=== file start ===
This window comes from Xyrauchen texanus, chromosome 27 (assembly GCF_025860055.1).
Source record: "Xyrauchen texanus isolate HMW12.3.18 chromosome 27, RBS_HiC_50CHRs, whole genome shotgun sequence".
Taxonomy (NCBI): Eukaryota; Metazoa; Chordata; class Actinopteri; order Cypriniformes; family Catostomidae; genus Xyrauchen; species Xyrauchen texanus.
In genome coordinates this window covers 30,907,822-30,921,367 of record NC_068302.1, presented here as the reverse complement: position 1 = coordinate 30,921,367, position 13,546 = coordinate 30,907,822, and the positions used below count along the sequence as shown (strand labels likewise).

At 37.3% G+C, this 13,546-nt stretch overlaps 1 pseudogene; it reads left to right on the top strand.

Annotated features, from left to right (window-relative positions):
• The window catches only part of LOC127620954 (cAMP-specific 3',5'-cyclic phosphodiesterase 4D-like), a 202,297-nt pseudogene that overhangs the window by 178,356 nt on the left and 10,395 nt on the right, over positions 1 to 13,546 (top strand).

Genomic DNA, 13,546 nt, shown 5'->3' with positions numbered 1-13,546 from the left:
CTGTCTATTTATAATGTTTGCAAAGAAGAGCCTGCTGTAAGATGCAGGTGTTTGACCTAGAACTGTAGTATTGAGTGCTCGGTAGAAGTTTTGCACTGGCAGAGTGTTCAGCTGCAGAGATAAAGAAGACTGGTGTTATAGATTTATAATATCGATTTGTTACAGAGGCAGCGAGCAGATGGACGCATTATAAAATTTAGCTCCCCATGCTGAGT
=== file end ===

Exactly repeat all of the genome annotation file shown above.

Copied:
This window comes from Xyrauchen texanus, chromosome 27 (assembly GCF_025860055.1).
Source record: "Xyrauchen texanus isolate HMW12.3.18 chromosome 27, RBS_HiC_50CHRs, whole genome shotgun sequence".
Taxonomy (NCBI): Eukaryota; Metazoa; Chordata; class Actinopteri; order Cypriniformes; family Catostomidae; genus Xyrauchen; species Xyrauchen texanus.
In genome coordinates this window covers 30,907,822-30,921,367 of record NC_068302.1, presented here as the reverse complement: position 1 = coordinate 30,921,367, position 13,546 = coordinate 30,907,822, and the positions used below count along the sequence as shown (strand labels likewise).

At 37.3% G+C, this 13,546-nt stretch overlaps 1 pseudogene; it reads left to right on the top strand.

Annotated features, from left to right (window-relative positions):
• The window catches only part of LOC127620954 (cAMP-specific 3',5'-cyclic phosphodiesterase 4D-like), a 202,297-nt pseudogene that overhangs the window by 178,356 nt on the left and 10,395 nt on the right, over positions 1 to 13,546 (top strand).

Genomic DNA, 13,546 nt, shown 5'->3' with positions numbered 1-13,546 from the left:
CTGTCTATTTATAATGTTTGCAAAGAAGAGCCTGCTGTAAGATGCAGGTGTTTGACCTAGAACTGTAGTATTGAGTGCTCGGTAGAAGTTTTGCACTGGCAGAGTGTTCAGCTGCAGAGATAAAGAAGACTGGTGTTATAGATTTATAATATCGATTTGTTACAGAGGCAGCGAGCAGATGGACGCATTATAAAATTTAGCTCCCCATGCTGAGT